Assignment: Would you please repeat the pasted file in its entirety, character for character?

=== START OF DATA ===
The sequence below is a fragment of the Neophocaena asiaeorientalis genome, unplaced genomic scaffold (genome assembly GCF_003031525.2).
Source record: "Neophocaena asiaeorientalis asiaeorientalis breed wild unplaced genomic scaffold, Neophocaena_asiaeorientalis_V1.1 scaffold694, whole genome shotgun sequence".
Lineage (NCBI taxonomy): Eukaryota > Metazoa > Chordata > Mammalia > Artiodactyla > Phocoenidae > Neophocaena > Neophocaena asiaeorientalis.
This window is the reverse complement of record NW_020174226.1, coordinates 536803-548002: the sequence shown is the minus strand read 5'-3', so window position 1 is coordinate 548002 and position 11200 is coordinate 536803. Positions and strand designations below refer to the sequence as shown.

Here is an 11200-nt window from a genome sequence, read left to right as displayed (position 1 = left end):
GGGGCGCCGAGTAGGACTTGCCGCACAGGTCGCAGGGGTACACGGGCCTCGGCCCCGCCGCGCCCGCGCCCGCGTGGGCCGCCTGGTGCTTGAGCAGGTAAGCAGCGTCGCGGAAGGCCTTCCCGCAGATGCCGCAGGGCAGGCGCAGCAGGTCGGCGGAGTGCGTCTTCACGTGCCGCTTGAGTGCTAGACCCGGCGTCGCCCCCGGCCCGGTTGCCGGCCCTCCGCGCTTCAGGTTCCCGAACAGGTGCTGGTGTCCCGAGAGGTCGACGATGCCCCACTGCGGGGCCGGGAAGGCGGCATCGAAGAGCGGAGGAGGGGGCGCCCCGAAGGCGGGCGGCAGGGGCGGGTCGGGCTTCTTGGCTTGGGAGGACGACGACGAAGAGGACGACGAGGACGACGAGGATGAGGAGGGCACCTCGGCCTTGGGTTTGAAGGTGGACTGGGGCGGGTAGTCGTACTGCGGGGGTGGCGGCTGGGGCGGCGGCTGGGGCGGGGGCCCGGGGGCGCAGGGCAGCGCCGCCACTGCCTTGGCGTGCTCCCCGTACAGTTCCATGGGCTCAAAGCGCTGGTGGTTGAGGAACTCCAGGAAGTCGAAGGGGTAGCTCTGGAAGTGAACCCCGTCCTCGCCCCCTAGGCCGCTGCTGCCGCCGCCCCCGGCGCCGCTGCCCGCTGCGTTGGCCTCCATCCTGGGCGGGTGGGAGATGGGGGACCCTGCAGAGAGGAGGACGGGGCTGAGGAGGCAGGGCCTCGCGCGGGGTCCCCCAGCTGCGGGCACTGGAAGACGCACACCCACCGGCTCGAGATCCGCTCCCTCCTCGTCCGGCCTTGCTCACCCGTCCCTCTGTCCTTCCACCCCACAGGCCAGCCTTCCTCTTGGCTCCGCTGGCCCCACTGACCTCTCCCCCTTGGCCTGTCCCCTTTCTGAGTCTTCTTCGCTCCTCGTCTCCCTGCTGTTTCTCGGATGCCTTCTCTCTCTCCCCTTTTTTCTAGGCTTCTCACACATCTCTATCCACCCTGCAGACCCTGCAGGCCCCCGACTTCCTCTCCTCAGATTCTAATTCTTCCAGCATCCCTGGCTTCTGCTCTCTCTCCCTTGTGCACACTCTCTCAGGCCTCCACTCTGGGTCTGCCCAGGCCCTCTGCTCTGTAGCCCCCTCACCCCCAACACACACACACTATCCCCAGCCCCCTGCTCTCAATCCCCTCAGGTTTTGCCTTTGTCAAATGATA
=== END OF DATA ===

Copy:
The sequence below is a fragment of the Neophocaena asiaeorientalis genome, unplaced genomic scaffold (genome assembly GCF_003031525.2).
Source record: "Neophocaena asiaeorientalis asiaeorientalis breed wild unplaced genomic scaffold, Neophocaena_asiaeorientalis_V1.1 scaffold694, whole genome shotgun sequence".
Lineage (NCBI taxonomy): Eukaryota > Metazoa > Chordata > Mammalia > Artiodactyla > Phocoenidae > Neophocaena > Neophocaena asiaeorientalis.
This window is the reverse complement of record NW_020174226.1, coordinates 536803-548002: the sequence shown is the minus strand read 5'-3', so window position 1 is coordinate 548002 and position 11200 is coordinate 536803. Positions and strand designations below refer to the sequence as shown.

Here is an 11200-nt window from a genome sequence, read left to right as displayed (position 1 = left end):
GGGGCGCCGAGTAGGACTTGCCGCACAGGTCGCAGGGGTACACGGGCCTCGGCCCCGCCGCGCCCGCGCCCGCGTGGGCCGCCTGGTGCTTGAGCAGGTAAGCAGCGTCGCGGAAGGCCTTCCCGCAGATGCCGCAGGGCAGGCGCAGCAGGTCGGCGGAGTGCGTCTTCACGTGCCGCTTGAGTGCTAGACCCGGCGTCGCCCCCGGCCCGGTTGCCGGCCCTCCGCGCTTCAGGTTCCCGAACAGGTGCTGGTGTCCCGAGAGGTCGACGATGCCCCACTGCGGGGCCGGGAAGGCGGCATCGAAGAGCGGAGGAGGGGGCGCCCCGAAGGCGGGCGGCAGGGGCGGGTCGGGCTTCTTGGCTTGGGAGGACGACGACGAAGAGGACGACGAGGACGACGAGGATGAGGAGGGCACCTCGGCCTTGGGTTTGAAGGTGGACTGGGGCGGGTAGTCGTACTGCGGGGGTGGCGGCTGGGGCGGCGGCTGGGGCGGGGGCCCGGGGGCGCAGGGCAGCGCCGCCACTGCCTTGGCGTGCTCCCCGTACAGTTCCATGGGCTCAAAGCGCTGGTGGTTGAGGAACTCCAGGAAGTCGAAGGGGTAGCTCTGGAAGTGAACCCCGTCCTCGCCCCCTAGGCCGCTGCTGCCGCCGCCCCCGGCGCCGCTGCCCGCTGCGTTGGCCTCCATCCTGGGCGGGTGGGAGATGGGGGACCCTGCAGAGAGGAGGACGGGGCTGAGGAGGCAGGGCCTCGCGCGGGGTCCCCCAGCTGCGGGCACTGGAAGACGCACACCCACCGGCTCGAGATCCGCTCCCTCCTCGTCCGGCCTTGCTCACCCGTCCCTCTGTCCTTCCACCCCACAGGCCAGCCTTCCTCTTGGCTCCGCTGGCCCCACTGACCTCTCCCCCTTGGCCTGTCCCCTTTCTGAGTCTTCTTCGCTCCTCGTCTCCCTGCTGTTTCTCGGATGCCTTCTCTCTCTCCCCTTTTTTCTAGGCTTCTCACACATCTCTATCCACCCTGCAGACCCTGCAGGCCCCCGACTTCCTCTCCTCAGATTCTAATTCTTCCAGCATCCCTGGCTTCTGCTCTCTCTCCCTTGTGCACACTCTCTCAGGCCTCCACTCTGGGTCTGCCCAGGCCCTCTGCTCTGTAGCCCCCTCACCCCCAACACACACACACTATCCCCAGCCCCCTGCTCTCAATCCCCTCAGGTTTTGCCTTTGTCAAATGATA